Accelerating progress towards the elimination of mother-to-child transmission of HIV: a narrative review

J Int AIDS Soc. 2020 Aug;23(8):e25571. doi: 10.1002/jia2.25571.


Introduction: Findings from biomedical, behavioural and implementation studies provide a rich foundation to guide programmatic efforts for the prevention of mother-to-child HIV transmission (PMTCT).

Methods: We summarized the current evidence base to support policy makers, programme managers, funding agencies and other stakeholders in designing and optimizing PMTCT programmes. We searched the scientific literature for PMTCT interventions in the era of universal antiretroviral therapy for pregnant and breastfeeding women (i.e. 2013 onward). Where evidence was sparse, relevant studies from the general HIV treatment literature or from prior eras of PMTCT programme implementation were also considered. Studies were organized into six categories: HIV prevention services for women, timely access to HIV testing, timely access to ART, programme retention and adherence support, timely engagement in antenatal care and services for infants at highest risk of HIV acquisition. These were mapped to specific missed opportunities identified by the UNAIDS Spectrum model and embedded in UNICEF operational guidance to optimize PMTCT services.

Results and discussion: From May to November 2019, we identified numerous promising, evidence-based strategies that, properly tailored and adopted, could contribute to population reductions in vertical HIV transmission. These spanned the HIV and maternal and child health literature, emphasizing the importance of continued alignment and integration of services. We observed overlap between several intervention domains, suggesting potential for synergies and increased downstream impact. Common themes included integration of facility-based healthcare; decentralization of health services from facilities to communities; and engagement of partners, peers and lay workers for social support. Approaches to ensure early HIV diagnosis and treatment prior to pregnancy would strengthen care across the maternal lifespan and should be promoted in the context of PMTCT.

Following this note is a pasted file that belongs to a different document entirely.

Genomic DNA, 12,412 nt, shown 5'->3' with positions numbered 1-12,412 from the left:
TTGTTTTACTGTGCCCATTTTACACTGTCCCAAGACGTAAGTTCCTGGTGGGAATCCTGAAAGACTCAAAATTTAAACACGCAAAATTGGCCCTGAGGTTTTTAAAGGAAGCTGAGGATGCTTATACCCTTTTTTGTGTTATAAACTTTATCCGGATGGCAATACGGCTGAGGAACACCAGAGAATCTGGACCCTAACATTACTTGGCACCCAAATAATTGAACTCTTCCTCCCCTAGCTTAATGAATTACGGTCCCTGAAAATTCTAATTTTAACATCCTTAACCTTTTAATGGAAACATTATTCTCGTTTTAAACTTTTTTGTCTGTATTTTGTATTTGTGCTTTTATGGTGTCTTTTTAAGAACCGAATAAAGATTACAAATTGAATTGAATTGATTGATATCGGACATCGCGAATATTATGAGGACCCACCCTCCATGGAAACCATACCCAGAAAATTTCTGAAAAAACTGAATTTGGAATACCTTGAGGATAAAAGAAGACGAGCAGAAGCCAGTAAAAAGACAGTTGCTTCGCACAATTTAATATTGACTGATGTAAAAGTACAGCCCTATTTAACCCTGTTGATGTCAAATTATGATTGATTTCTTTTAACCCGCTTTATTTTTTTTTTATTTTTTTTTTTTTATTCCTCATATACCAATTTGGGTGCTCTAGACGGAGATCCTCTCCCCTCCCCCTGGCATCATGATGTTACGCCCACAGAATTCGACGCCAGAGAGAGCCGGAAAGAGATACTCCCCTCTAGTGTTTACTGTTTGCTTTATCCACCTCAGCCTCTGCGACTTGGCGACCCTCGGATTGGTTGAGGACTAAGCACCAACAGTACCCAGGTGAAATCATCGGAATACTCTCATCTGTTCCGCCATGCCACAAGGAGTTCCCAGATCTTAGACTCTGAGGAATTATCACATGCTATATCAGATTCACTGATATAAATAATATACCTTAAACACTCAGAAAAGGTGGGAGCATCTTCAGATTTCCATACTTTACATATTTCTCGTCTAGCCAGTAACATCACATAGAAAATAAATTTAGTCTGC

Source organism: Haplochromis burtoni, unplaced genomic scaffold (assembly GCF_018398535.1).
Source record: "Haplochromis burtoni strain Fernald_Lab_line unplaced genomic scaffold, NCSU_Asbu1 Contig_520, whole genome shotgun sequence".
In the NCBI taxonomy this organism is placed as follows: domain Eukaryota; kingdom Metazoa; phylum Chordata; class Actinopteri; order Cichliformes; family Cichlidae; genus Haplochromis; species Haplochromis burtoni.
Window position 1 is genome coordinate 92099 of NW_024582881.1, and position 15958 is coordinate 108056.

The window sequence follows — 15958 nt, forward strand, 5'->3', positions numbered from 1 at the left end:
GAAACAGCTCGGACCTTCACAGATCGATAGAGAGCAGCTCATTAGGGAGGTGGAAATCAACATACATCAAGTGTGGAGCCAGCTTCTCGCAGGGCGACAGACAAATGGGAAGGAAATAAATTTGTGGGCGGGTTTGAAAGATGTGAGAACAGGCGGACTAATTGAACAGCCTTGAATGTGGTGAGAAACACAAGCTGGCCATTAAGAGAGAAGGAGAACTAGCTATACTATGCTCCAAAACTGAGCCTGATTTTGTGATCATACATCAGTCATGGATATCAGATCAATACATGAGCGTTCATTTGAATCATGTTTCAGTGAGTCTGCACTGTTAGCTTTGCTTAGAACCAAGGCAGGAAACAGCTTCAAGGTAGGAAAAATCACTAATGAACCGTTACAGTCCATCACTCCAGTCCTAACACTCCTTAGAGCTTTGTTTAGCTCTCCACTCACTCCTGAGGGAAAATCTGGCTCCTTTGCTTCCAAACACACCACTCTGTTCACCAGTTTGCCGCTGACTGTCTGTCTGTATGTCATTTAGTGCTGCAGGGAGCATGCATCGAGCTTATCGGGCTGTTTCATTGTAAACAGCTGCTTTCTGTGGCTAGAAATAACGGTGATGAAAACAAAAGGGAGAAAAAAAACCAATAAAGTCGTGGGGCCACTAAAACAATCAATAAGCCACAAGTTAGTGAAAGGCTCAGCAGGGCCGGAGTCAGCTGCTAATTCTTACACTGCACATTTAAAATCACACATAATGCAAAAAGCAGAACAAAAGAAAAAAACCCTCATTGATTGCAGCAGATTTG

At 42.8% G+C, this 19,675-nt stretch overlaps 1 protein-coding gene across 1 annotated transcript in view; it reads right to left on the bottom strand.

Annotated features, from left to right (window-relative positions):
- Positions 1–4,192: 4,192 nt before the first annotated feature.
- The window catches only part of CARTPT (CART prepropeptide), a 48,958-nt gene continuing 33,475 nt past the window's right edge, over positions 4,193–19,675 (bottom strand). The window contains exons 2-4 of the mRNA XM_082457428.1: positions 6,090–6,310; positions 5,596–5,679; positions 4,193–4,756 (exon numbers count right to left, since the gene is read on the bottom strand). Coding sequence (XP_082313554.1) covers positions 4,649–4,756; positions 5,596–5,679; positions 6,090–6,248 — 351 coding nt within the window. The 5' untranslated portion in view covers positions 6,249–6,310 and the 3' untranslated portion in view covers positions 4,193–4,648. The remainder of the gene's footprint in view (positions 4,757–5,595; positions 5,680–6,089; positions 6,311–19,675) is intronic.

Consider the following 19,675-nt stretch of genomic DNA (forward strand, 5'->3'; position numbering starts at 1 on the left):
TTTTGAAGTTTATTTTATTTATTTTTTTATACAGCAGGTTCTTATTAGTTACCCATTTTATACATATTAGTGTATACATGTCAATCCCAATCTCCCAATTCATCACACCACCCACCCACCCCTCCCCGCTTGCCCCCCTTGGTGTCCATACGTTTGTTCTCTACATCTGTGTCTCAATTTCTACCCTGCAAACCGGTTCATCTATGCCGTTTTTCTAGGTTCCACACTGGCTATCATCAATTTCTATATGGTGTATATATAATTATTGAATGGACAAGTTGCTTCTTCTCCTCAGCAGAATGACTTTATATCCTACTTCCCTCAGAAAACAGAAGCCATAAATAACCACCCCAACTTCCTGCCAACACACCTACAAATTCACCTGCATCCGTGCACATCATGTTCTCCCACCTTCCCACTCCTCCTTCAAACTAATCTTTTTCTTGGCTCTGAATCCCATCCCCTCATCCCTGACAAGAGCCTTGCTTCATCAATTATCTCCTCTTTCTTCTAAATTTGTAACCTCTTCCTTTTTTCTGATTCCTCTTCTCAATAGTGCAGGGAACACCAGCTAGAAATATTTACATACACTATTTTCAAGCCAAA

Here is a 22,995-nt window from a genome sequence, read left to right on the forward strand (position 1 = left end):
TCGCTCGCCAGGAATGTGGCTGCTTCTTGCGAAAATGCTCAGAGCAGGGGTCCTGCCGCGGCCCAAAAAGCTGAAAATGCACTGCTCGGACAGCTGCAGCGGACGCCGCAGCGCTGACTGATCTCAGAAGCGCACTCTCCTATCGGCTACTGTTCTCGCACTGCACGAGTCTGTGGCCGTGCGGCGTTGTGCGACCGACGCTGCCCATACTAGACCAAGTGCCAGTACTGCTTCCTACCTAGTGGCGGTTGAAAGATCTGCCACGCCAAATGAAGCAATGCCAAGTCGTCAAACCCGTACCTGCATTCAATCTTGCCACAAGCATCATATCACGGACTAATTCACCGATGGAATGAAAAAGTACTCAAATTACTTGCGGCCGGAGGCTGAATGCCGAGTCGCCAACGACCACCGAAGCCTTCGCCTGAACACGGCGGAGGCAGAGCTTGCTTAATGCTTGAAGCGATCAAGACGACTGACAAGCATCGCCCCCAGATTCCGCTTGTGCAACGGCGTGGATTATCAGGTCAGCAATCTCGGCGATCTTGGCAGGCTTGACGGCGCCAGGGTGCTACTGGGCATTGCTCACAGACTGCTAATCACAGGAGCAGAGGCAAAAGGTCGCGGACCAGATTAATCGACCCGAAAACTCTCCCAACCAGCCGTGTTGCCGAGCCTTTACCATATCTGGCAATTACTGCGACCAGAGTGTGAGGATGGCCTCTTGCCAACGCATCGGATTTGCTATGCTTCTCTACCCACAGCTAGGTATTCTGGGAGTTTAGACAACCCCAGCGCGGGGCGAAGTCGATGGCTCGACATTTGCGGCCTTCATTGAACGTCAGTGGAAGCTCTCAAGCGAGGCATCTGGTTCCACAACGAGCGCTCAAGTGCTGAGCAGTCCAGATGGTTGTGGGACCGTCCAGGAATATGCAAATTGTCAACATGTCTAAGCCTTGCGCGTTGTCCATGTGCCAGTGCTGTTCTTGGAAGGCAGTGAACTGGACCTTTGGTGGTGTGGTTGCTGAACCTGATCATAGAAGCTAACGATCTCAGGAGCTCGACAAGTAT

Conclusions: A wide range of effective strategies exist to improve PMTCT access, uptake and retention. Programmes should carefully consider, prioritize and plan those that are most appropriate for the local setting and best address existing gaps in PMTCT health services.

Keywords: HIV prevention; children; elimination of mother-to-child transmission; global; prevention of mother-to-child transmission.

Publication types

  • Review

MeSH terms

  • Adult
  • Anti-HIV Agents / therapeutic use*
  • Breast Feeding
  • Child
  • Delivery of Health Care
  • Evidence-Based Practice
  • Female
  • HIV Infections / prevention & control*
  • HIV Infections / transmission
  • Humans
  • Infant, Newborn
  • Infectious Disease Transmission, Vertical / prevention & control*
  • Pregnancy
  • Pregnancy Complications, Infectious*
  • Prenatal Care
  • Social Support


  • Anti-HIV Agents